The entire European, UK and US policy approach is centered around pleasing the markets and the ratings agencies. Three things need to be said about this. Firstly, politicians are elected to lead, not follow and so must make up their economic policy in a way that they and their experts believe will be best for the country rather than what would please the markets most-the two are connected but not identical. Secondly, kowtowing to the credit agencies and paying serious attention to their “expertise” is a dangerous game-after all these are the same people who gave several now bankrupt US banks a clean bill of health despite their disastrous financial situation. I would tremble if these same people also thought everything was ship shape in my economy. Their astounding lack of judgment could mean either stunning incompetence or potential corruption-both are not the traits of people who should be trusted to judge on the health of a state’s finances. Lastly, even though the markets often act like a pack of preschoolers (and media coverage of investors being constantly “spooked” does not help that impression) there are plenty of investors who are in no way stupid. What these people want to see is both a credible plan for controlling runaway state spending and a credible plan for growth-they (apprently more than our politicians) realise that you need both. Don’t take my word for it however-here’s the head of the IMF saying pretty much the same thing:



Christine Lagarde is many things, but a left winger she is not. If such a prominent fiscal consolidator is telling you to think about growth, it may be time to listen. As head of the IMF, she is right in principle to demand that Greece undertake some austerity in order to receive more money-the Greeks have taken much more than their fair share of foreign funds with no return so they are due a lot of austerity, however not on the absurd scale demanded by the bail out Troika. This is counter productive. Such harsh austerity will paralysis the country (if nothing else through civil disobedience) and eventually bankrupt it. Then there will be no return at all. Greece needs to start making money to repay money and unless the Troika get wise to this fact soon things will get worse quickly. Throwing money at them and demanding more austerity wont fix the problem and Greece will eventually have to default-a lot of economists seem to hold that opinion already or at least fear that scenario. Even Germany will run out of money eventually, besides they are badly needed elsewhere. This applies to all troubled Eurozone states-assuring the market that they are backed up with cash will do nothing, since this crisis is as much political as it is economic. It seems apparent that market forces are in a way making a run on the Euro and trying to bring down the single currency for one reason or another-therefore they will not stop unless it is patently absurd for them to continue. The only way to make it so is to return the troubled states to growth and start mending their public finances that way (with appropriate levels of austerity to speed the process along without grinding their economies to a halt).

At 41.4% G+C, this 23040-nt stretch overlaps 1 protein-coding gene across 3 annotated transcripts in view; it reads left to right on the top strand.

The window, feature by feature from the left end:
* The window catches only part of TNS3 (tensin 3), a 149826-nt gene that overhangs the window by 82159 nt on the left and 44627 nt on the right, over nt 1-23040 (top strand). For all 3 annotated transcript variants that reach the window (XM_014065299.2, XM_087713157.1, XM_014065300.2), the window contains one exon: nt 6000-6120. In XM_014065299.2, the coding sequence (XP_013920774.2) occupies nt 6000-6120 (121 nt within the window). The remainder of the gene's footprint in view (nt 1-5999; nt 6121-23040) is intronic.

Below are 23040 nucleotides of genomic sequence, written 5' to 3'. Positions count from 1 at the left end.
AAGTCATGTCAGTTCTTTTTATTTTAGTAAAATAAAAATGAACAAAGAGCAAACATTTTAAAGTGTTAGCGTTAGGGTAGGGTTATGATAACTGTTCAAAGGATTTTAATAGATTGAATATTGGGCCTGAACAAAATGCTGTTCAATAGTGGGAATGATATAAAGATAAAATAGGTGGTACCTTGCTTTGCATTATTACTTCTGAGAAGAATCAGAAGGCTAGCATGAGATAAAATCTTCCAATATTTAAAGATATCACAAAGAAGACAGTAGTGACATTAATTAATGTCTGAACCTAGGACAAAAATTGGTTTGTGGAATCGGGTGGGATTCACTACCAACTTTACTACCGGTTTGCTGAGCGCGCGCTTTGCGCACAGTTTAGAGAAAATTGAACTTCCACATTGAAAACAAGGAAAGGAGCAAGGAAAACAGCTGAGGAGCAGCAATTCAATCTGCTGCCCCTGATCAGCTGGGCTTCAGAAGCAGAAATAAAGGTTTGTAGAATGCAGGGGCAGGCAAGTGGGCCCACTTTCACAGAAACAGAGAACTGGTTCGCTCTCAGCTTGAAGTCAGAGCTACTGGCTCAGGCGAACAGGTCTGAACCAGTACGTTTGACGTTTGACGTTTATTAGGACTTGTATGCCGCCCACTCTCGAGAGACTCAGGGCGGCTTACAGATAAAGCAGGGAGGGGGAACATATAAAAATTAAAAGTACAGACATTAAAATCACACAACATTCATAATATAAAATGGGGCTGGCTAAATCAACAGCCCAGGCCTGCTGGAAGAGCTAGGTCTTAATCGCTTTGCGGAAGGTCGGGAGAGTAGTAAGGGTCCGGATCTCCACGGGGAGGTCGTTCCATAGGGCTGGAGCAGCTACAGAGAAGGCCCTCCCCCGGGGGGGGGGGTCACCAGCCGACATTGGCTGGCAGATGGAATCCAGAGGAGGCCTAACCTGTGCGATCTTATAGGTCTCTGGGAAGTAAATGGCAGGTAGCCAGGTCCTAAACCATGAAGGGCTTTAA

As a last example of an alternative we have Hungary. They have undertaken a program of deficit reduction which shuns cuts in public spending . Have the markets turned on them-no. In fact their credit rating outlook has been raised lately by two of the three main rating agencies. Whether their judgement is accurate is currently irrelevant-the point is that the markets and rating agencies have not savaged a government which has not implemented austerity and is instead cutting its deficit by a series of emergency taxes on big business.  While politicians are busy cowering at the mere mention of the markets or rating agencies, they should consider that what their tormentors want to see is not necessarily extreme austerity but a balanced approach which works-this involves fiscal discipline AND growth. Fingers crossed they figure this one out before they send us into the Great Depression MkII.